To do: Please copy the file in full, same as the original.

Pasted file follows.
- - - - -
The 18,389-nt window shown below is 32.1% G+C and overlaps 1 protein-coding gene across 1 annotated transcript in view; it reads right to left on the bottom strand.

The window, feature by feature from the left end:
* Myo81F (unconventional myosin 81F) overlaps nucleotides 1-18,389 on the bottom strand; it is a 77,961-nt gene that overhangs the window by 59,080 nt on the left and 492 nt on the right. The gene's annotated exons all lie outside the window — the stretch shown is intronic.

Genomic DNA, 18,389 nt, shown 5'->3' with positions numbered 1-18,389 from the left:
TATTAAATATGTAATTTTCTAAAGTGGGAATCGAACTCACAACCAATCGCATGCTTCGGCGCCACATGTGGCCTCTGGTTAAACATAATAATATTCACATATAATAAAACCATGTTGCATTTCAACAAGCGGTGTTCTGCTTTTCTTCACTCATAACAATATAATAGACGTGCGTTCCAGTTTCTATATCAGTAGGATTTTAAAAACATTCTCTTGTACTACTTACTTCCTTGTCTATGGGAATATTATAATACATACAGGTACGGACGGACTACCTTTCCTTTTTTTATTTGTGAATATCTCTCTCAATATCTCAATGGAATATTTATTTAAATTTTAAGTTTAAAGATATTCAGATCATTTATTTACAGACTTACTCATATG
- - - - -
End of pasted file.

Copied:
The 18,389-nt window shown below is 32.1% G+C and overlaps 1 protein-coding gene across 1 annotated transcript in view; it reads right to left on the bottom strand.

The window, feature by feature from the left end:
* Myo81F (unconventional myosin 81F) overlaps nucleotides 1-18,389 on the bottom strand; it is a 77,961-nt gene that overhangs the window by 59,080 nt on the left and 492 nt on the right. The gene's annotated exons all lie outside the window — the stretch shown is intronic.

Genomic DNA, 18,389 nt, shown 5'->3' with positions numbered 1-18,389 from the left:
TATTAAATATGTAATTTTCTAAAGTGGGAATCGAACTCACAACCAATCGCATGCTTCGGCGCCACATGTGGCCTCTGGTTAAACATAATAATATTCACATATAATAAAACCATGTTGCATTTCAACAAGCGGTGTTCTGCTTTTCTTCACTCATAACAATATAATAGACGTGCGTTCCAGTTTCTATATCAGTAGGATTTTAAAAACATTCTCTTGTACTACTTACTTCCTTGTCTATGGGAATATTATAATACATACAGGTACGGACGGACTACCTTTCCTTTTTTTATTTGTGAATATCTCTCTCAATATCTCAATGGAATATTTATTTAAATTTTAAGTTTAAAGATATTCAGATCATTTATTTACAGACTTACTCATATG